I visited on a very rainy day and can verify that rainwater pours in to the house through the open light well. There are drains on the ground to try and stop the water going into the rooms of the house.

Directly opposite the front door is the main hall of the house. This was basically the living room and would have housed the ancestral shrine. Weddings and festivals would have been celebrated here. To the left there is a kitchen and to the right there is a storeroom. Wooden stairs on both sides of the house lead up to bedrooms. Unfortunately, you cannot go up there.

The house has been furnished with objects and furniture from Hong Kong History Museum. These objects include a wooden pram, a washstand, tools, baskets, cooking utensils, models of Hakka food.

The communal area in front of each house would have been used for drying food, drying laundry, socialising with other villagers, celebrating festivals and cooling off on hot summer evenings.

I was the only visitor to this museum on such a miserable day. The attendant was very friendly and helpful.

Law Uk Museum.

Law Uk Museum.

Front doors with door gods.

Front doors with door gods.

Behind the door inside that white boxlike area is the toilet. When the house door is open, the toilet has some privacy. Can you see the rain pouring in?

Behind the door inside that white boxlike area is the toilet. When the house door is open, the toilet has some privacy. Can you see the rain pouring in?

The main hall with tables, chairs and ancestral shrine.

The main hall with tables, chairs and ancestral shrine.

Main hall.

Main hall.

Kitchen with stove, cooking utensils and food models.

Kitchen with stove, cooking utensils and food models.

Stove.

Stove.

Baby's cradle and rather uncomfortable looking baby's pram.

Baby's cradle and rather uncomfortable looking baby's pram.

Storeroom for tools.

Storeroom for tools.

When I had finished looking at the museum, I returned towards the MTR. I wanted to go to Chai Wan Park. I knew the easiest way to get there was through exit D of the MTR, but I saw a sign outside the MTR and followed that by this time the rain was pelting down and I was tempted to just abandon going to the park all together. The route I took to the park involved me crossing a huge road, the Eastern Corridor I think, on an overhead walkway.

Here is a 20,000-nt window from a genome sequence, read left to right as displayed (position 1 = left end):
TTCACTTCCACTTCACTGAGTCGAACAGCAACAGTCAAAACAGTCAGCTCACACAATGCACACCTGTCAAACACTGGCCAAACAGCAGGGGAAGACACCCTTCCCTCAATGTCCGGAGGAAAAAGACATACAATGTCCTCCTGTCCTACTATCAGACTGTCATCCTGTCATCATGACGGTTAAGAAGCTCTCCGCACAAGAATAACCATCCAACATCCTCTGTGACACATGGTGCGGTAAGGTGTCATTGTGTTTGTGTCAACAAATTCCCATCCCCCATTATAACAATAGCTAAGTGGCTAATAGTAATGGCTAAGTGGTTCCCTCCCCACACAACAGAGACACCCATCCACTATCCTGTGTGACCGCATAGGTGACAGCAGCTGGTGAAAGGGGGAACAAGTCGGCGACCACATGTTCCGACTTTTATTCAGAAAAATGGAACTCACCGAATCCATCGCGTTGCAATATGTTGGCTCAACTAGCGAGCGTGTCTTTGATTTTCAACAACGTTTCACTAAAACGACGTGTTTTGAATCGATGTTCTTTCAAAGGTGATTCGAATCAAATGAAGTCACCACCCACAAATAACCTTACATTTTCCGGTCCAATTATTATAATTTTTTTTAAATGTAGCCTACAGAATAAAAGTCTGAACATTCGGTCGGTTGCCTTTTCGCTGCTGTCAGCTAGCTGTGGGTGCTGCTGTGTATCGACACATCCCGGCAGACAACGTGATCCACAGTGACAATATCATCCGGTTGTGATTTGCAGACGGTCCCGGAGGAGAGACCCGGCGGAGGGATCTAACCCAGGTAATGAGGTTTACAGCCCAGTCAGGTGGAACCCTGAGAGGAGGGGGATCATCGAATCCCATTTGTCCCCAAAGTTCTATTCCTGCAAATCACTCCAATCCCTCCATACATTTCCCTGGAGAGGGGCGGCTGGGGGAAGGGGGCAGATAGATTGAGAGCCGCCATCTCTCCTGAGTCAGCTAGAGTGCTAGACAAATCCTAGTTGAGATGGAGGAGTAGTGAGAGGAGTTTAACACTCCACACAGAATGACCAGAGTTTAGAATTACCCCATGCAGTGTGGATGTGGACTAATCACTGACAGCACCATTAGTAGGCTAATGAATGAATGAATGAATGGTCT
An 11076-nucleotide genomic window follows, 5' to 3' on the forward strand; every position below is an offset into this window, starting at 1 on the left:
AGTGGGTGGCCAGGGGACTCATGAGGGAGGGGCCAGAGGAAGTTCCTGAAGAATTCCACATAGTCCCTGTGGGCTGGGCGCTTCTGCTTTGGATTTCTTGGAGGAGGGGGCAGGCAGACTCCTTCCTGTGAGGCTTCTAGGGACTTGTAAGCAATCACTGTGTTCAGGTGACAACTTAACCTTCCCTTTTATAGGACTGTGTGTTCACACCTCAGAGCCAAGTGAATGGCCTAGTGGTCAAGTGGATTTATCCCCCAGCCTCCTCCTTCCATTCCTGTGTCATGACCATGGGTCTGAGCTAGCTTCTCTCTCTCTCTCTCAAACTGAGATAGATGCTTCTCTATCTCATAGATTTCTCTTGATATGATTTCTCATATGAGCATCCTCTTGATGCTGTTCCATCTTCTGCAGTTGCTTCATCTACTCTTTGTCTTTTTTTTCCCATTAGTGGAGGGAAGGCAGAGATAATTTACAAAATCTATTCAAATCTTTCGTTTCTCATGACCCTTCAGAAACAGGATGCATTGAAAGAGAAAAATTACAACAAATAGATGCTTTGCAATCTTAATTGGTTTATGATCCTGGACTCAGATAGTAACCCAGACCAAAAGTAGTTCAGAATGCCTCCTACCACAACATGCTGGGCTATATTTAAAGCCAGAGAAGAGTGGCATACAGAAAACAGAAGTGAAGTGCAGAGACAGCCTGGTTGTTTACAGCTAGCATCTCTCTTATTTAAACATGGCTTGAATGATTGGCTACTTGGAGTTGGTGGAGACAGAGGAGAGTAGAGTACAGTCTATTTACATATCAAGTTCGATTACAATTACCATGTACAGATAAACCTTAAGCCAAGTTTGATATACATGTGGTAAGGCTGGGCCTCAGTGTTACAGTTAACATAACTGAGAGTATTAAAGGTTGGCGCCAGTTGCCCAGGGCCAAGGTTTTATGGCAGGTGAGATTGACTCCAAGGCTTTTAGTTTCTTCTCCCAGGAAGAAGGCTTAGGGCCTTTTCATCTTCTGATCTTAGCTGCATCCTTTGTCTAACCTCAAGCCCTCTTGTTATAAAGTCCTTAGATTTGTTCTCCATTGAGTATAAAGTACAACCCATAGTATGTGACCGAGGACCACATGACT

Chai Wan Park is really beautiful even in the rain, though it wasn't easy to take pictures without soaking my phone. If I have time, I may return in better weather. The park has quite a lot of sports facilities. It also has many, many water features such as ponds, fountains and waterfalls. It's a park in which you can climb up to many different features. I started by climbing up to the terrace garden. I'm sure some of the structures here are old, but there was no information about what they were. I also climbed up to the hilltop area which is topped with a sort of weather vane. Another area to climb to is the top of the cascade. The cascade was not functioning when I visited. The top of the cascade has a pyramid shaped glass structure and old canons. I could not see any information about where the canons came from. Either there was no information, or I was just missing everything as I was getting absolutely soaked even with an umbrella.

I walked, or more accurately paddled as the floor was pretty wet by then, around the park's many water features. There is a lily pond filled with turtles and fish. The turtles appeared to be happily enjoying the weather. There is a lovely model boat pond here, though no-one was using it. There is an area known as the channel fountain.

Entrance to Chai Wan Park.

Entrance to Chai Wan Park.

Terrace Garden.

Terrace Garden.

Terrace Garden.

Terrace Garden.

Lily pond.

Lily pond.

Lily pond.

Lily pond.